Food is easiest to provide by hanging a feeder. There are many different types, and each feeder is designed to replicate a specific feeding niche in the ecosystem. The most common feeders are tubes filled with black-oil sunflower seeds that attract house finches; thistle sock feeders that attract colorful goldfinches; and suet feeders that attract flickers, sapsuckers and some woodpeckers. These feeders can be purchased in most nurseries and garden centers.
Cover is any place a bird utilizes to perch, seek shelter or escape predation. Just about anything can be used for cover, including living plant material, snags and rock or brush piles. But, the best way to provide cover is by planting a diverse selection of perennials, annuals, grasses, shrubs, vines, and of course, trees. Grasses are especially important because they provide cover during the winter. Leaving spent flowers and stalks through the winter will also provide cover.
Installing a nesting box is the best way to provide a place for your backyard birds to raise their young. Birds can be very choosey when it comes to selecting a nesting place. It pays to do some research and provide a nesting box with the appropriate size and dimensions. There are local stores that specialize in birding and wildlife habitat, as well as online sources. An excellent resource for information on nesting boxes is the Cornell Lab of Ornithology website section devoted to nesting box characteristics, http://www.birds.cornell.edu/birdhouse/instructions/. It provides bird-specific nesting box requirements and downloadable plans on how to build your own box. Building nesting boxes is an excellent woodworking project for the entire family. They also make wonderful handcrafted holiday gifts.
Providing habitat for our native birds not only helps them survive, but it can also bring us great joy and contentment, as we watch them frolic in our yards. However, be aware that attracting small wildlife to your yard can also attract larger wildlife, such as deer or bears, so always be cautious. Once you have all of the critical habitat pieces in place, you can get your backyard wildlife habitat certified by the National Wildlife Federation. The online application is available at http://www.nwf.org/backyard/.
This is a reprint of an article I wrote when I was the commercial horticulture program coordinator for the western area of University of Nevada Cooperative Extension.
AT HOME WORKOUT OF THE DAY
BTWB Endurance Fitness Level Workout: Run 5 Km for time
Post your score in BTWB when completed
8/25 Homegrown Paleo Thursday
Beneficial insects are those helpful little critters that eat other insects that damage and attack our plants. There are far more beneficial insects than bad ones. Scientists estimate that more than 95 percent of the insect species we see in our landscapes are beneficial.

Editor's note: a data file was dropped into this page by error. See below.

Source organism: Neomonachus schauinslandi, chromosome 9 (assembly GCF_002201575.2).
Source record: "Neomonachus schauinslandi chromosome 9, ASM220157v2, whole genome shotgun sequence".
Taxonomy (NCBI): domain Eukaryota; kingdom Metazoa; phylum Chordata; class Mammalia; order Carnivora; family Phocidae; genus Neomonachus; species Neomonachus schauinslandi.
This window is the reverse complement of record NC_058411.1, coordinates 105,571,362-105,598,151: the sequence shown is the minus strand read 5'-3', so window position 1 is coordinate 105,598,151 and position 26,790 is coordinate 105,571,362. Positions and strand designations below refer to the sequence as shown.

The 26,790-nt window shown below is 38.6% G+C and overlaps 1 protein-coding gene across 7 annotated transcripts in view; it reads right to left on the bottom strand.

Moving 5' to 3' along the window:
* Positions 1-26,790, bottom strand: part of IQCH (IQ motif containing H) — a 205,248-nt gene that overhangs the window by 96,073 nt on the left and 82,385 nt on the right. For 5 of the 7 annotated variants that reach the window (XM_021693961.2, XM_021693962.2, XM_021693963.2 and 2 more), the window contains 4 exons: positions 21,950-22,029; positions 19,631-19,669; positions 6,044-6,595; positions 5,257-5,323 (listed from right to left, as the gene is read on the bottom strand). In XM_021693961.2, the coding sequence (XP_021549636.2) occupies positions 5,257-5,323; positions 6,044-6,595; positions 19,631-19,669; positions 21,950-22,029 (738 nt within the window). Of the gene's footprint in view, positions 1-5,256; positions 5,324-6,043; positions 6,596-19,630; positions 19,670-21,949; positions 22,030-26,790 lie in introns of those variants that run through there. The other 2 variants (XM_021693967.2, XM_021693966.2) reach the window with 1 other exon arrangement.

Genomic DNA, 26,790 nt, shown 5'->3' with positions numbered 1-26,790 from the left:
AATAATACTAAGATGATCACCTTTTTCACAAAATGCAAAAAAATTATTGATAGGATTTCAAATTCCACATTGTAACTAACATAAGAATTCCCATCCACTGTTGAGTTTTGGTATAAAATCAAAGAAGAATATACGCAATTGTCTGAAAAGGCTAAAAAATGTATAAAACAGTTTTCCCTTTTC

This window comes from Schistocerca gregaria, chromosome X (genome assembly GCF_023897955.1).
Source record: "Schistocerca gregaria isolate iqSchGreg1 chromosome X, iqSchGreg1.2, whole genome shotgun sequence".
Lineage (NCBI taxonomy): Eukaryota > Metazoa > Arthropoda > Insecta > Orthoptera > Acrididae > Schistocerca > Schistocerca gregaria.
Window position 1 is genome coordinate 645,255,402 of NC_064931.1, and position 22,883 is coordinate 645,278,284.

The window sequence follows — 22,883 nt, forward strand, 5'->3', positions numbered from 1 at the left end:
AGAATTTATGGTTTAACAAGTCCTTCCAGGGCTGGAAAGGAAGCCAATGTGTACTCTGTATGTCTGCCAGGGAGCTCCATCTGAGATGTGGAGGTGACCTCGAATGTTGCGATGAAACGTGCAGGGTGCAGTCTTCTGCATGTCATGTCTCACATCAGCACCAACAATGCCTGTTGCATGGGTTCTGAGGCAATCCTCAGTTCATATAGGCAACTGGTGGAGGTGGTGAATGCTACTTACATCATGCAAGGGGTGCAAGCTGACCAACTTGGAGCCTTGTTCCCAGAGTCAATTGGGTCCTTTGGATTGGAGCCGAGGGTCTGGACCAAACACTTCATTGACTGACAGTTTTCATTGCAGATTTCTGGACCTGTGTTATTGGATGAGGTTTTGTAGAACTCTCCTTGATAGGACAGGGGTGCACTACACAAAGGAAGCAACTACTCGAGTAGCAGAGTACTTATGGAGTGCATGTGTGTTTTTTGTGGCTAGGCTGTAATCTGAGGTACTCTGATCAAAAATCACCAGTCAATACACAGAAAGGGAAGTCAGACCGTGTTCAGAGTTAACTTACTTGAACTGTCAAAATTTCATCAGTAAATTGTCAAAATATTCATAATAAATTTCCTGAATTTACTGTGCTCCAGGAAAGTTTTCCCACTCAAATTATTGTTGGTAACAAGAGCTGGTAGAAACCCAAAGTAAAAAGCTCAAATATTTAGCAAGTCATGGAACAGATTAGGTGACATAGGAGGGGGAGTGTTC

Many beneficial insects are predators that consume other insect pests. Some well-known predators include lady bird beetles (lady bugs), praying mantis, and ambush bugs. While most of these insects are pretty easy to identify in their adult form, they are not as easily recognized in their juvenile or larval stages. Lady bird beetles, for example, are pretty scary looking when young. They look like little black and red alligators! It is important to correctly identify an insect before taking any action. If you need help identifying an insect, place it in a jar and bring it to your local Cooperative Extension office for identification.
Spiders are pretty easy to identify, but are often overlooked as predators. They are invaluable at keeping backyard insect populations in check. Resist your urge to kill every spider you see. They are the top predators in your garden and you WANT them there!
Many parasitoids are also beneficial. These insects lay their eggs inside or on top of an insect host. A parasitoid wasp must have been the inspiration for the movie, “Alien.” These tiny wasps inject their eggs into a host, where the larvae eat the host from the inside out. Many parasitoid wasps are no bigger than a grain of rice. Some species lay their eggs exclusively in aphids, infamous for munching roses and many other landscape treasures.
Attracting beneficial insects to the garden is easy. Some gardeners even plant special “insectaries” near their vegetable garden to ensure good pollination and natural pest control. Two of our founding fathers, Thomas Jefferson and George Washington, were farmers and relied on their insectaries to pollinate and protect their crops.